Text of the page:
Not all Czech Christmas beers are strong amber monsters like the holy brew sanctified at Klášterní Pivovar Strahov’s Christmas beer mass. Not all are malty, chewy desserts like the 17° Sváteční speciál from Broumov. In fact, the most common style for Czech holiday specials is a 14° golden beer which is just a touch stronger (usually around 6% alcohol) than a standard Czech pale lager.
Perhaps most typical of the style are the Vánoční speciál from Pivovar Krakonoš and the Speciál 14% from Pivovar Poutník in Pelhřimov.
Brewed at 14°, the Krakonoš Vánoční speciál has a very moderate 5.8% alcohol (“moderate” considering this is meant to be a winter warmer). The winter-themed label features the Krakonoš giant, the spirit of the Krkonoše, or Giant Mountains, with the number 14 prominently displayed above the brewery’s foundation year of 1582. The label lists water, barley malt, sugar, hops and hop extract as ingredients.
It pours a clear pale gold with a loose white head that fades quite quickly. It has much more carbonation than many Czech lagers and is more than slightly fizzy. It has a nose of grain with a touch of raw corn and honey. In the mouth, there is a sweet, malty kick-start with some light vanilla notes rounding out into a full, buttery mouthfeel and finishing with more than a hint of butterscotch.
It’s very similar to the Speciál 14% from Pivovar Poutník in Pelhřimov, which also has 5.8% alcohol and which also lists sugar as its third ingredient, though unlike Krakonoš, the Poutník beer specifies the use of Saaz hops on the label. In the glass it is a clear light gold with an inconsequential white foam of no duration, and has a fine, fizzy, champagne-like carbonation. The bouquet is of sugar and vanilla with some fruitiness. It has a thin body with a burst of sweetness, some notes of hard candy and tutti-frutti followed by a slightly medicinal finish.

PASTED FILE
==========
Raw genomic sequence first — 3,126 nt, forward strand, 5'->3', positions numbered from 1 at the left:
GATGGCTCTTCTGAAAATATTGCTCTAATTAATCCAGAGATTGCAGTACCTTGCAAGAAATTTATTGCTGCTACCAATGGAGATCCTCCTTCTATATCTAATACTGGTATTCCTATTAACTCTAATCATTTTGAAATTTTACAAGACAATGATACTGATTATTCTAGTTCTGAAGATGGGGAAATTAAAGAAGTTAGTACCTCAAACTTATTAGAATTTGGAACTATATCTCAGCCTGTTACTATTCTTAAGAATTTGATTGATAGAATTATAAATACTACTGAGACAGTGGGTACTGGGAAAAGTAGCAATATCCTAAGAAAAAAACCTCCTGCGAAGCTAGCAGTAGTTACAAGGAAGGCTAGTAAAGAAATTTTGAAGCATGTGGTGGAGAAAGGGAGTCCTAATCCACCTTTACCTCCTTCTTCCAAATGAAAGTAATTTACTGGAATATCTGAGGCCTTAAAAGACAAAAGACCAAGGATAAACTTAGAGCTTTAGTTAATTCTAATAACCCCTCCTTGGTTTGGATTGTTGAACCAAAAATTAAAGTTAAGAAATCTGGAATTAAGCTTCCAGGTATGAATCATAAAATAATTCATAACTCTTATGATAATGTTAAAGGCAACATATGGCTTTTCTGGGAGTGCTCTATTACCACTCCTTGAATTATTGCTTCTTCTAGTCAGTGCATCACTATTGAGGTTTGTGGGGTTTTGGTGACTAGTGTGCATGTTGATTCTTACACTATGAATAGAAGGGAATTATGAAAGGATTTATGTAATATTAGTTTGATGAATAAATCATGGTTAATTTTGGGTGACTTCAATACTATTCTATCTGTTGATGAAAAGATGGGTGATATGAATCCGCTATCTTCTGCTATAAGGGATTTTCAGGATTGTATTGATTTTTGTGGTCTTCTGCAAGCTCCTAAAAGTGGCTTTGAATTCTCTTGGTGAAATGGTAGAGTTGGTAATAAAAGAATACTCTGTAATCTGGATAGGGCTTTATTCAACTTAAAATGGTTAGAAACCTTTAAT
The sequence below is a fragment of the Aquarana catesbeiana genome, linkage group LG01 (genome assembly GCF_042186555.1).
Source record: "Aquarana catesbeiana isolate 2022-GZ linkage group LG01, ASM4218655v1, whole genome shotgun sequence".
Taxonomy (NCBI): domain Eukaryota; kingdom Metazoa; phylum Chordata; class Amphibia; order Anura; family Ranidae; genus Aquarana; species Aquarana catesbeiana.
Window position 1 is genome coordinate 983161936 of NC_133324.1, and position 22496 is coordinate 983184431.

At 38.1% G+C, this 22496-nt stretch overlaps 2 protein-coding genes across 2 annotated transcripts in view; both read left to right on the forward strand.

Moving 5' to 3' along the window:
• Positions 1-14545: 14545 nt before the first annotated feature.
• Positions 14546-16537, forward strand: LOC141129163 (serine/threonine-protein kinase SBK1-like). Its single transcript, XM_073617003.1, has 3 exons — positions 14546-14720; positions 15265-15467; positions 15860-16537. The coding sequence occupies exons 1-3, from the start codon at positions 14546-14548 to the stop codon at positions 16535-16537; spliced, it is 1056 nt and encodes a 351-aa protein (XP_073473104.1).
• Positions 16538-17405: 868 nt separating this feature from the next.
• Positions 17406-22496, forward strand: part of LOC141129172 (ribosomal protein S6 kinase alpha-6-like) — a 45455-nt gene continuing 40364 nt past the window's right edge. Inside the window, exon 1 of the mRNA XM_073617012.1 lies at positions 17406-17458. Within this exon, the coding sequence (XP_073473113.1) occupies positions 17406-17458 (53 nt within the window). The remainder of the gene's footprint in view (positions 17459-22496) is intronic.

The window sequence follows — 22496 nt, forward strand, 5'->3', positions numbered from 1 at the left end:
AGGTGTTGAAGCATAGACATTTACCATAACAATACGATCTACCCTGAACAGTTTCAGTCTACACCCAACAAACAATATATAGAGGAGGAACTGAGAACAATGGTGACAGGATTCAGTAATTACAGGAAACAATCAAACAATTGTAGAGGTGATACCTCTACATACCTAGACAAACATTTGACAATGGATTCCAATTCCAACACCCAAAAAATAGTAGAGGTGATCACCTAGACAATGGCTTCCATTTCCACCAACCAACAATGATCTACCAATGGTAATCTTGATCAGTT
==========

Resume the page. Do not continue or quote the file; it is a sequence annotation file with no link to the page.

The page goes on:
These two beers are probably not for everyone: hardcore beer fans might criticize them for not being interesting or flavorful enough, while Gambrinus drinkers would fault them for being too filling. Regardless, both are fairly typical holiday brews in these parts.
Or perhaps they were typical holiday offerings: today, more and more Czech brewers seem to be making more flavorful brews for the holidays. Much like the Opat and Strahov versions, Pivovar Bašta in Prague is offering a pair of tmavý (dark) and polotmavý (half-dark) Christmas beers brewed at 15°; other small brewers such as Milan Rambousek have produced wonderful strong dark Christmas beers.
We’ll be tasting a bunch of the best this Thursday, December 18, at the Czech Beer Academy’s Christmas beer tasting (RSVP at tel. +420 233 088 612 or via e-mail at firstname.lastname@example.org). And even more should show up at this weekend’s Christmas Beer Markets, a can’t-miss event for lovers of real beer.